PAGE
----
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Verizon Under Fire from Union, City Officials in Northeast States, for Claims of Failure to Build Out Fiber

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NEW YORK, October 13, 2015 - The battle between Verizon Communications and the Communications Workers of America escalated on Tuesday, as the union announced a new television advertisement slamming the broadband provider for failing to build-out its high-speed fiber-optic internet service here.

The advertisements come just ahead of a New York City Council hearing on  Wednesday that will include the administration of Mayor Bill de Blasio, customers that say they have been unable to get FiOS, and from Verizon officials.


The CWA ad highlights the city's June audit of Verizon's FiOS build. The audit concluded that "Verizon is not in compliance with its agreement since it has not truly 'passed' all residential households in New York City."

In a response to the audit, Verizon disputed the city's conclusion. It said that it was in compliance with the terms of its 2008 franchise agreement with the city.

"The term 'pass' is not defined in the Agreement," Verizon wrote in its response. "Thus, there is nothing inherent in the word itself that would require Verizon to run cable directly in front of every building in the City in order to 'pass' those buildings."

"Verizon should stop breaking promises to its employees and its customers," said Bob Master, assistant to the president of CWA district one. "Customers want FiOS and our members want a contract that maintains family-supporting jobs."

“The fact is that Verizon continues to expand FiOS cable television services in New York City and wins new customers every day," said Verizon spokesman Richard Young. "As of today, it’s available to more than two million New York City households and that number is increasing daily. The truth is that Verizon has deployed fiber in every City neighborhood – and that’s unlike any other communications company serving the city."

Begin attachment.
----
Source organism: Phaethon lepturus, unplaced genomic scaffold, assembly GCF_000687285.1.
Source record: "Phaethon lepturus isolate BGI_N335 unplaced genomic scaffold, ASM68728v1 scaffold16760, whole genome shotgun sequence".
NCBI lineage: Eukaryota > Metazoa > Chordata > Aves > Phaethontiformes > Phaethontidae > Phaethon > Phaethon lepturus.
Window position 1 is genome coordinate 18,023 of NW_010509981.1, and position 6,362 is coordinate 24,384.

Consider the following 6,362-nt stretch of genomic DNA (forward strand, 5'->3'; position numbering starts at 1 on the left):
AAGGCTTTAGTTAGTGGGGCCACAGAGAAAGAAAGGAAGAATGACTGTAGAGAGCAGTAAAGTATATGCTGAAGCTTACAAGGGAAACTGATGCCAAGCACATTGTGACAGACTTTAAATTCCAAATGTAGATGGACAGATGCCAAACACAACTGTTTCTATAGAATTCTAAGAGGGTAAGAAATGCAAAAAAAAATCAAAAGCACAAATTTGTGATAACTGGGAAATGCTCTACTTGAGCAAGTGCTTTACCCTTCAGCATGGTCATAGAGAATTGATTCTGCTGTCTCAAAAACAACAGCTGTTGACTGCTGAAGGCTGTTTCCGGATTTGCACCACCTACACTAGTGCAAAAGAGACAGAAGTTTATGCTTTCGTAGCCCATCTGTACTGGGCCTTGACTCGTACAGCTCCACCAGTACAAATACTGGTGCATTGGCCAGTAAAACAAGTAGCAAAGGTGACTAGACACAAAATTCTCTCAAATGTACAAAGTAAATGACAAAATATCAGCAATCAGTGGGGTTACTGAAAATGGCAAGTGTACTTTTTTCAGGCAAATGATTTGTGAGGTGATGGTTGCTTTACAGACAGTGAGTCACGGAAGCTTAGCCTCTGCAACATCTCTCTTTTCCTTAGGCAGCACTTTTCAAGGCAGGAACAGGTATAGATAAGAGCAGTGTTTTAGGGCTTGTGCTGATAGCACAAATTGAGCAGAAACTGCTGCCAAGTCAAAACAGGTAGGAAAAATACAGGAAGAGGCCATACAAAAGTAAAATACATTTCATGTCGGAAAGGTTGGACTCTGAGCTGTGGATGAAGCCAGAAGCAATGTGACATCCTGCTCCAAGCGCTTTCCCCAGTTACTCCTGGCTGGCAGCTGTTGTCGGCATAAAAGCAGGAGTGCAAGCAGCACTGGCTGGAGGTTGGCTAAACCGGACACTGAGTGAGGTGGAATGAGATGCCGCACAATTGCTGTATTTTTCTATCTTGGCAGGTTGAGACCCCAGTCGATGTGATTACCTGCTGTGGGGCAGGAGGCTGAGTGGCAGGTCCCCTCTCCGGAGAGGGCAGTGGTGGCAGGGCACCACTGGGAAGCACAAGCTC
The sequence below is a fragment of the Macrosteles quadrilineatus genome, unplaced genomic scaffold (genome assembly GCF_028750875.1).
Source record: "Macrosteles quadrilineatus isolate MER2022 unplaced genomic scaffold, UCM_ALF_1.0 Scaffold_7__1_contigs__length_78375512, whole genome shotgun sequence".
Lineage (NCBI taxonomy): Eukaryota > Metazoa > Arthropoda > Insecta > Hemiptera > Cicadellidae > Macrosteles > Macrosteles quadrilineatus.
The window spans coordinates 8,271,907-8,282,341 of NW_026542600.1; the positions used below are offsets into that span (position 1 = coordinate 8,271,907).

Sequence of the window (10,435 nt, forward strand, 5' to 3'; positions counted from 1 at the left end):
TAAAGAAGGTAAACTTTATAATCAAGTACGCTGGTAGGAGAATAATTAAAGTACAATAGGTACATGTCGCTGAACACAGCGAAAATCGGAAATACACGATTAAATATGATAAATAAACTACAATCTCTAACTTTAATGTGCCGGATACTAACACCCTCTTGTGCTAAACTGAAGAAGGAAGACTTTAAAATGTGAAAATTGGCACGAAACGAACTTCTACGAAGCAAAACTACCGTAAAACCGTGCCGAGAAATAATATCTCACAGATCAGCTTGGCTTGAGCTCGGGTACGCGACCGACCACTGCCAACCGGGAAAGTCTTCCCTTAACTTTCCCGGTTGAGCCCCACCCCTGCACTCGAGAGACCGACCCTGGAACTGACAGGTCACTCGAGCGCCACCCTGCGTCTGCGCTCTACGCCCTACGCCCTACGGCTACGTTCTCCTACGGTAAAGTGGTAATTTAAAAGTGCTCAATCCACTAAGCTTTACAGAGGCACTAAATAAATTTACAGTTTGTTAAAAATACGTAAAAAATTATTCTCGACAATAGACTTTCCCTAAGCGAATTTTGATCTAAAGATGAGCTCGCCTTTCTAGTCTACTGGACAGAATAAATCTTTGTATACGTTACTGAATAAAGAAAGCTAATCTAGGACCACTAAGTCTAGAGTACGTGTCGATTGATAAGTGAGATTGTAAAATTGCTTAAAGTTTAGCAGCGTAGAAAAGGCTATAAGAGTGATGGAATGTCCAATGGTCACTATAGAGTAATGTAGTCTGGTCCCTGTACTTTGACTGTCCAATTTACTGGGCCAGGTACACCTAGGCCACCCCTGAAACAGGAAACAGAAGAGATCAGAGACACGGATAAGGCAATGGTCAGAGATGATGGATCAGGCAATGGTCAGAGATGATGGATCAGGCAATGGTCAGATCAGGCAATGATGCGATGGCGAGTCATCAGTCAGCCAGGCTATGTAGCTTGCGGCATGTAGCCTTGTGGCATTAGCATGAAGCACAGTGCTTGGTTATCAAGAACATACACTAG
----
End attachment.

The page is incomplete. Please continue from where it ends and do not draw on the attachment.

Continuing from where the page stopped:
"The union’s true goal behind this ad campaign is to try and force the company to hire more employees," he added.

Tensions over the deployment of fiber-optic service by Verizon aren't limited to New York City. On October 1, the mayors of 14 major cities on the east coast, including Philadelphia, Pittsburgh, Newark, Jersey City, Buffalo and Syracuse, wrote a tough letter to Verizon CEO Lowell McAdam.

"As mayors, we understand firsthand how vital broadband is the growth of our local economies and to nurturing a healthy, competitive marketplace in our state. Our residents use the internet to search for jobs, build home-based businesses, educate their children and engage in the civic life of our cities."

"But consistently and increasingly," the mayors continued, "our consumers have complained that FiOS service is not available to them. These are not isolated complaints - there are millions of residents in communities throughout the Northeast who have been left without service, and with no plan or promise for future resolution."

Additionally, in August Verizon was the only major U.S. telecom company to decline federal moneys under the universal service fund to build broadband in unserved and rural areas. It had been offered $568 million over six years to do so.

Verizon has also declined to tap into New York Governor Andrew Cuomo's $500 million New York Broadband Fund, which offers 50 percent subsidies for companies building broadband in underserved areas.

Drew Clark is the Chairman of the Broadband Breakfast Club. He tracks the development of Gigabit Networks, broadband usage, the universal service fund and wireless policy @BroadbandCensus. He is also Of Counsel with the firm of Best Best & Krieger LLP, with offices in California and Washington, DC. He works with cities, special districts and private companies on planning, financing and coordinating efforts of the many partners necessary to construct broadband infrastructure and deploy “Smart City” applications. You can find him on LinkedIN and Twitter. The articles and posts on and affiliated social media are not legal advice or legal services, do not constitute the creation of an attorney-client privilege, and represent the views of their respective authors.

Drew Clark is the Editor and Publisher of and President of the Rural Telecommunications Congress. He is an attorney who works with cities, communities and companies to promote the benefits of internet connectivity. The articles and posts on and affiliated social media, including the BroadbandCensus Twitter feed are not legal advice or legal services, do not constitute the creation of an attorney-client privilege, and represent the views of their respective authors.

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